If parts of the drawing geometry already exist, new elements can be attached to them. The snap functions are used for this. If you call up a drawing function that queries a point, and you approach a snapable point of the existing drawing with the mouse pointer, this is marked in red and the type of point is displayed (end point, center point, tangent, etc.).
You determine which points can be caught in the element snap settings. The snap functions are a central element when working with the drawing program.
Another important tool when drawing is the trim functions. When the geometry is built up from drawing elements such as circles or rectangles, superfluous lines may arise temporarily, which are then “trimmed” (= cut out). The trim function first asks the edges that are being cut. Once all the cutting edges have been clicked, the input is confirmed, and then the lines that are to be removed are clicked. This is what a drawing looks like with the cut edges selected:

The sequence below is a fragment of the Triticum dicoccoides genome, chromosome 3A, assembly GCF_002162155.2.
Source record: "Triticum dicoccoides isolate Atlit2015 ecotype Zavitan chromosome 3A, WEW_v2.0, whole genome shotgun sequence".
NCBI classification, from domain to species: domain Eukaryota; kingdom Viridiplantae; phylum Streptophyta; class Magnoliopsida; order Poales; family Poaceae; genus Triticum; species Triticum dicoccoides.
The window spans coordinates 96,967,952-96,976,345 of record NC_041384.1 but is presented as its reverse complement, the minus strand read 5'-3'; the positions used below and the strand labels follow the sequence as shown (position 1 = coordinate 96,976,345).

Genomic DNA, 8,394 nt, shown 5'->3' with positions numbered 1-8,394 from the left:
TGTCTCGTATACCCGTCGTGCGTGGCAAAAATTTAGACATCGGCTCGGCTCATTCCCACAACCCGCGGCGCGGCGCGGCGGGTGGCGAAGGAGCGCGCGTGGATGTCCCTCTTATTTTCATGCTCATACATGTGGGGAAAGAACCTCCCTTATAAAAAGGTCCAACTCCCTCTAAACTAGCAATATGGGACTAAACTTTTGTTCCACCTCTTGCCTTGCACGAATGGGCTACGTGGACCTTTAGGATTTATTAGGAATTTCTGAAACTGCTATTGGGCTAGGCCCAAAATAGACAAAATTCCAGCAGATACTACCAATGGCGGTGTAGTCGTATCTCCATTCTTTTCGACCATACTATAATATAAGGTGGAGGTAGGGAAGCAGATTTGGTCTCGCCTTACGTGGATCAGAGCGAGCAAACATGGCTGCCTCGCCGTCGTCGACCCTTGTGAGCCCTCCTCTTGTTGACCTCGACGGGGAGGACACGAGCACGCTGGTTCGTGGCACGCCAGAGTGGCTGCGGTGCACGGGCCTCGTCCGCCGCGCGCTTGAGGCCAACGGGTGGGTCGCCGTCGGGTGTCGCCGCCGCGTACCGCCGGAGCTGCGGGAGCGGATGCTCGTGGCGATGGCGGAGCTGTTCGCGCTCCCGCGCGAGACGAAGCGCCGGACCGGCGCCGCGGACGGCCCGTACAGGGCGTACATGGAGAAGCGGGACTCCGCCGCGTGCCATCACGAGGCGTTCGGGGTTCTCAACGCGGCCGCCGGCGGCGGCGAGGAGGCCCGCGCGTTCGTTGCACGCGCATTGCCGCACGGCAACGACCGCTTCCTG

The bottom half of the circle and the line through the circle are now removed by clicking on them. Then the drawing looks like this:
In order to be able to estimate the distances in the drawing, a grid can be set. The grid is a pattern of evenly spaced points. It is used for orientation with regard to the proportions when drawing. The grid is not part of the drawing and does not appear in printouts. The grid spacing can be set by entering “grid” in the command line, so that the grid is also displayed outside the drawing limits. In the case of a very large section of the drawing, the grid is hidden, since otherwise only grid points would be visible.